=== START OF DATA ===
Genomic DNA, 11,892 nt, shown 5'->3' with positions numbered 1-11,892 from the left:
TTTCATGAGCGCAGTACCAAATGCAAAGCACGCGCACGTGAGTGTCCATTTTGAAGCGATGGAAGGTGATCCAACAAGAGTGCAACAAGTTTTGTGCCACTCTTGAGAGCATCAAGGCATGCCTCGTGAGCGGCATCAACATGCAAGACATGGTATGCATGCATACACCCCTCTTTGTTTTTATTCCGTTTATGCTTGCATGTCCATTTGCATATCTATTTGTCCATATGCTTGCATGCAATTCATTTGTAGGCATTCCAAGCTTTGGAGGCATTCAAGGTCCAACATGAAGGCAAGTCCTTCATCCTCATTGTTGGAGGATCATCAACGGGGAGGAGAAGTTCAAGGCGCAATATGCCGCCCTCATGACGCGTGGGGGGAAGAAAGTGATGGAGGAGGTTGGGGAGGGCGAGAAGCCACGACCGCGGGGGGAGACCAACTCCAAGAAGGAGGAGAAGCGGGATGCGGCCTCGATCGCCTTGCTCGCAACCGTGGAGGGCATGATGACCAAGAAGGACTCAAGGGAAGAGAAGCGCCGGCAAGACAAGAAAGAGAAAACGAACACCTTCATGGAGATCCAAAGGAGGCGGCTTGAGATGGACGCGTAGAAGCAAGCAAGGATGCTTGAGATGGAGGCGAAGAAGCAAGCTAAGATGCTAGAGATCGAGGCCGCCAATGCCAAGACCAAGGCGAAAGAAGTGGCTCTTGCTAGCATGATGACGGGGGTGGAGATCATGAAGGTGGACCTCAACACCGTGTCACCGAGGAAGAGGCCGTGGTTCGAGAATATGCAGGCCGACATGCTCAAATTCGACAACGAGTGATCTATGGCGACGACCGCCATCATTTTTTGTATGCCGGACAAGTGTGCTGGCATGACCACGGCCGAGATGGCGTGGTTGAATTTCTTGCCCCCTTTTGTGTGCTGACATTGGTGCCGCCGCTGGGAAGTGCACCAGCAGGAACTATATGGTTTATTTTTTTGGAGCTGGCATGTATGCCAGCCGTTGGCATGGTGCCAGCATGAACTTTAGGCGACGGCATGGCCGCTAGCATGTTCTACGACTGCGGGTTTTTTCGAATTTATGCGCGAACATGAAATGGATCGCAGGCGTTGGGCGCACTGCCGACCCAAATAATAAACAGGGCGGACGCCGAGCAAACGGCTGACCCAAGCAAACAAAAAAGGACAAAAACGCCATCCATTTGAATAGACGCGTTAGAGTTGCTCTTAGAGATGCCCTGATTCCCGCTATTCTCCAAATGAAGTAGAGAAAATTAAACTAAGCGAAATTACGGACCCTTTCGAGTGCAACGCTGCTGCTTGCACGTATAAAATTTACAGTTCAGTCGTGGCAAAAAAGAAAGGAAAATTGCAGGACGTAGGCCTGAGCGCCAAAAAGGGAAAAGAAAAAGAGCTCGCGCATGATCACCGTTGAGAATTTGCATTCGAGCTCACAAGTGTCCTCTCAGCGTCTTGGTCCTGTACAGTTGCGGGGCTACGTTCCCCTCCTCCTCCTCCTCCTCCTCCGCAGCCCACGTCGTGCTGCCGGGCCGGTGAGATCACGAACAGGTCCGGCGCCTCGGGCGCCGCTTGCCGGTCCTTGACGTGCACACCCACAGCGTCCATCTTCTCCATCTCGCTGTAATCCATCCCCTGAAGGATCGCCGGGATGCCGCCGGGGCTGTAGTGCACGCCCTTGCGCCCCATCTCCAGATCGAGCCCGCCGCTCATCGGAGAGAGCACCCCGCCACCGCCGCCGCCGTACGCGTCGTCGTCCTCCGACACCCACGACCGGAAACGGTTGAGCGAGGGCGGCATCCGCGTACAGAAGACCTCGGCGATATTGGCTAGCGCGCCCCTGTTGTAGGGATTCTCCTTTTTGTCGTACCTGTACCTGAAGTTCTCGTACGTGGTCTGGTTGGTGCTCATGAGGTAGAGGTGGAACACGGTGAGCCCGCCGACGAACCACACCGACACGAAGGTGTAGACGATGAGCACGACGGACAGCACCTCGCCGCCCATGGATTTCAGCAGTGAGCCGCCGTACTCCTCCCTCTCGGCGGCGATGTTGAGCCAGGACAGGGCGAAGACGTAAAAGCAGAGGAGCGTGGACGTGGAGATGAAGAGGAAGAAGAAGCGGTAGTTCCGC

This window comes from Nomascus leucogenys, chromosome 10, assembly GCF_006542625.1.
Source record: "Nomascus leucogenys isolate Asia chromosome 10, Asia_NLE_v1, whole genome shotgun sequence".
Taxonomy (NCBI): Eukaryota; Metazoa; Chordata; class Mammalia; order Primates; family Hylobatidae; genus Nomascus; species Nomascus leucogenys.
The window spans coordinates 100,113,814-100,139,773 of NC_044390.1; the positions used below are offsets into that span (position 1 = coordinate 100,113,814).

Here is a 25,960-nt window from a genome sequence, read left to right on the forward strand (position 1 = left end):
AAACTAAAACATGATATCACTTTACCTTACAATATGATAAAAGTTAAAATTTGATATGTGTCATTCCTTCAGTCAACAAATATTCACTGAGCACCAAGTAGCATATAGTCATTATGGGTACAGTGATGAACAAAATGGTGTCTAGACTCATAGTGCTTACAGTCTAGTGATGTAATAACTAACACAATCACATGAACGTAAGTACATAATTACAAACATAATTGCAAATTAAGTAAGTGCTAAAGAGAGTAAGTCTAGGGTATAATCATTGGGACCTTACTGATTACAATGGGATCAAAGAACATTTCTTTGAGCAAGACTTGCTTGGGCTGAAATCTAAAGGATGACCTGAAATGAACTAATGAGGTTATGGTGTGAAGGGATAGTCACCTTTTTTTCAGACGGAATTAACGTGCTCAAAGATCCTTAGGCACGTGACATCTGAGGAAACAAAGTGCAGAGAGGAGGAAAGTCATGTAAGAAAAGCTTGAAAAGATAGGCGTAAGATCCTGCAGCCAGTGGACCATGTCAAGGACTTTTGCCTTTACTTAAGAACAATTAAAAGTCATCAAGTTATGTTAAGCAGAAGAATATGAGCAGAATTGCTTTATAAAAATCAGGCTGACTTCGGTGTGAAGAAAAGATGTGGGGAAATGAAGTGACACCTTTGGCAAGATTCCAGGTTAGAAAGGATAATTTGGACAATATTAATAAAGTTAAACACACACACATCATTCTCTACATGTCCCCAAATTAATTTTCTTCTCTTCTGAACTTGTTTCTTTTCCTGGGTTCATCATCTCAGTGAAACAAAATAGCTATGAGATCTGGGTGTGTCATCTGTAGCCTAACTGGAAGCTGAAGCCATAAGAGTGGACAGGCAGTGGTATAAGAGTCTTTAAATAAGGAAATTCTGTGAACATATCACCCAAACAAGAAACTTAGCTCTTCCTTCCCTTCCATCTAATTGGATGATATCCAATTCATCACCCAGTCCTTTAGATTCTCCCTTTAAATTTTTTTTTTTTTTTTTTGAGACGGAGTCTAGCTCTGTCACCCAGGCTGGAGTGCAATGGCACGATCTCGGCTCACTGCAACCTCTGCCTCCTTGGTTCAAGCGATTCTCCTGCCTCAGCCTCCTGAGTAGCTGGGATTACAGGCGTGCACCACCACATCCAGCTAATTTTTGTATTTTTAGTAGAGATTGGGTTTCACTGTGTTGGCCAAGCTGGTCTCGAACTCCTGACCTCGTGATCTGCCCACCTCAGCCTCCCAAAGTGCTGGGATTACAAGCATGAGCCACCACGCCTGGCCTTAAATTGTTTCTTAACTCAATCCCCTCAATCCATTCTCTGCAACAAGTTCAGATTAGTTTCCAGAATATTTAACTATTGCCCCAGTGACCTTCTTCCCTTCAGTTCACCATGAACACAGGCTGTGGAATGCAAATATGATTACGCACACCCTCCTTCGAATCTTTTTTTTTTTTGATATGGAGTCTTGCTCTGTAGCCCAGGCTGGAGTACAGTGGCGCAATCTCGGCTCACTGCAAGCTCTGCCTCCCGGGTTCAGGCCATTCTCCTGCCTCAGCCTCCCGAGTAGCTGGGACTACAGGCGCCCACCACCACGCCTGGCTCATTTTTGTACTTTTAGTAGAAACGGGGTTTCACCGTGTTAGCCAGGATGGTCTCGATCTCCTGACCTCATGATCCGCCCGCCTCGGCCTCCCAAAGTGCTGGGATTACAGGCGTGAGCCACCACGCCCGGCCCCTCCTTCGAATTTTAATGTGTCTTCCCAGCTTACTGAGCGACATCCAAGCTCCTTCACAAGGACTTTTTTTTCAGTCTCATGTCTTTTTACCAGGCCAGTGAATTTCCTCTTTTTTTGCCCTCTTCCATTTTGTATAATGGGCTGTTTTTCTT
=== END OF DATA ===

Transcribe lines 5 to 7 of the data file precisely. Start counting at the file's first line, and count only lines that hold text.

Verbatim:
Taxonomy (NCBI): Eukaryota; Metazoa; Chordata; class Mammalia; order Primates; family Hylobatidae; genus Nomascus; species Nomascus leucogenys.
The window spans coordinates 100,113,814-100,139,773 of NC_044390.1; the positions used below are offsets into that span (position 1 = coordinate 100,113,814).

Here is a 25,960-nt window from a genome sequence, read left to right on the forward strand (position 1 = left end):